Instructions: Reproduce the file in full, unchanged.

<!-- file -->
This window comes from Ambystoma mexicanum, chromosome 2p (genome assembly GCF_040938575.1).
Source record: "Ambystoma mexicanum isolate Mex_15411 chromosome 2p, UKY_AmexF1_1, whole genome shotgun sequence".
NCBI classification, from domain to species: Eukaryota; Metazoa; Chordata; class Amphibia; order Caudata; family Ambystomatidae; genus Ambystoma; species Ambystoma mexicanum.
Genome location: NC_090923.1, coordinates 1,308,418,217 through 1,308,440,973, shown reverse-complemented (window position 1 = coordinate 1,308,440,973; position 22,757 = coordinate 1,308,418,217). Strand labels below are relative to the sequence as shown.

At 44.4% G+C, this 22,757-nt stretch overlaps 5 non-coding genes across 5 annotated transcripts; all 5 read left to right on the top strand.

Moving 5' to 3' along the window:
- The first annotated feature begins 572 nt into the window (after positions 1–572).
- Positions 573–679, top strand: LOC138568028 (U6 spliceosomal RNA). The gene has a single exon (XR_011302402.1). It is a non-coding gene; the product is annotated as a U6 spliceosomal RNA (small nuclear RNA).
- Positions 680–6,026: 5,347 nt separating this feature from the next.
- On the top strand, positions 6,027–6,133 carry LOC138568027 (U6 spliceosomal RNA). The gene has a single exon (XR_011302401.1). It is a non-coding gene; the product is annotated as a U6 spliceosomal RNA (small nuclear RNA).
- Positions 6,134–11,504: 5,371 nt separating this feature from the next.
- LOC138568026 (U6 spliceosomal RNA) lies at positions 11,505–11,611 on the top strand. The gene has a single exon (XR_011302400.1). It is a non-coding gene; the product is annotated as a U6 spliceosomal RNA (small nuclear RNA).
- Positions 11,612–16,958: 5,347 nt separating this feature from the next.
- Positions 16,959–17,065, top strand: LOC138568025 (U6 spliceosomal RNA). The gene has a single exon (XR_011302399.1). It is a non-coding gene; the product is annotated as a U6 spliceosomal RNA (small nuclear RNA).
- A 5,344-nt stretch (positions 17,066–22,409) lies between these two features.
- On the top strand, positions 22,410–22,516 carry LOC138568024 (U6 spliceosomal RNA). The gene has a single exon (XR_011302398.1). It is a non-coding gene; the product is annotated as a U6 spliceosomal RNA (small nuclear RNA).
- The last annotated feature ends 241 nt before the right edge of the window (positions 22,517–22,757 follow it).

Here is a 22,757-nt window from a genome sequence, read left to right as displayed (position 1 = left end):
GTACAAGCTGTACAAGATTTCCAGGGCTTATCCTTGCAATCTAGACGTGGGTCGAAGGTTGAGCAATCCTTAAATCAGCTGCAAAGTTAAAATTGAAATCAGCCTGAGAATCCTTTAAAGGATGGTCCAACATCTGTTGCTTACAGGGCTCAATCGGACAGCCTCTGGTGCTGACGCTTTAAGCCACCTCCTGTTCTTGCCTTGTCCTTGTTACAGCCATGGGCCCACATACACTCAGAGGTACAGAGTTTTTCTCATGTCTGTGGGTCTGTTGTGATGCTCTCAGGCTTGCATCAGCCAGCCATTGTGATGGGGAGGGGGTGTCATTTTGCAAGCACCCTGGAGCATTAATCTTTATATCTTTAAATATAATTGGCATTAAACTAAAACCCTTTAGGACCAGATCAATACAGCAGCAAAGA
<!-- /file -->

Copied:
This window comes from Ambystoma mexicanum, chromosome 2p (genome assembly GCF_040938575.1).
Source record: "Ambystoma mexicanum isolate Mex_15411 chromosome 2p, UKY_AmexF1_1, whole genome shotgun sequence".
NCBI classification, from domain to species: Eukaryota; Metazoa; Chordata; class Amphibia; order Caudata; family Ambystomatidae; genus Ambystoma; species Ambystoma mexicanum.
Genome location: NC_090923.1, coordinates 1,308,418,217 through 1,308,440,973, shown reverse-complemented (window position 1 = coordinate 1,308,440,973; position 22,757 = coordinate 1,308,418,217). Strand labels below are relative to the sequence as shown.

At 44.4% G+C, this 22,757-nt stretch overlaps 5 non-coding genes across 5 annotated transcripts; all 5 read left to right on the top strand.

Moving 5' to 3' along the window:
- The first annotated feature begins 572 nt into the window (after positions 1–572).
- Positions 573–679, top strand: LOC138568028 (U6 spliceosomal RNA). The gene has a single exon (XR_011302402.1). It is a non-coding gene; the product is annotated as a U6 spliceosomal RNA (small nuclear RNA).
- Positions 680–6,026: 5,347 nt separating this feature from the next.
- On the top strand, positions 6,027–6,133 carry LOC138568027 (U6 spliceosomal RNA). The gene has a single exon (XR_011302401.1). It is a non-coding gene; the product is annotated as a U6 spliceosomal RNA (small nuclear RNA).
- Positions 6,134–11,504: 5,371 nt separating this feature from the next.
- LOC138568026 (U6 spliceosomal RNA) lies at positions 11,505–11,611 on the top strand. The gene has a single exon (XR_011302400.1). It is a non-coding gene; the product is annotated as a U6 spliceosomal RNA (small nuclear RNA).
- Positions 11,612–16,958: 5,347 nt separating this feature from the next.
- Positions 16,959–17,065, top strand: LOC138568025 (U6 spliceosomal RNA). The gene has a single exon (XR_011302399.1). It is a non-coding gene; the product is annotated as a U6 spliceosomal RNA (small nuclear RNA).
- A 5,344-nt stretch (positions 17,066–22,409) lies between these two features.
- On the top strand, positions 22,410–22,516 carry LOC138568024 (U6 spliceosomal RNA). The gene has a single exon (XR_011302398.1). It is a non-coding gene; the product is annotated as a U6 spliceosomal RNA (small nuclear RNA).
- The last annotated feature ends 241 nt before the right edge of the window (positions 22,517–22,757 follow it).

Here is a 22,757-nt window from a genome sequence, read left to right as displayed (position 1 = left end):
GTACAAGCTGTACAAGATTTCCAGGGCTTATCCTTGCAATCTAGACGTGGGTCGAAGGTTGAGCAATCCTTAAATCAGCTGCAAAGTTAAAATTGAAATCAGCCTGAGAATCCTTTAAAGGATGGTCCAACATCTGTTGCTTACAGGGCTCAATCGGACAGCCTCTGGTGCTGACGCTTTAAGCCACCTCCTGTTCTTGCCTTGTCCTTGTTACAGCCATGGGCCCACATACACTCAGAGGTACAGAGTTTTTCTCATGTCTGTGGGTCTGTTGTGATGCTCTCAGGCTTGCATCAGCCAGCCATTGTGATGGGGAGGGGGTGTCATTTTGCAAGCACCCTGGAGCATTAATCTTTATATCTTTAAATATAATTGGCATTAAACTAAAACCCTTTAGGACCAGATCAATACAGCAGCAAAGA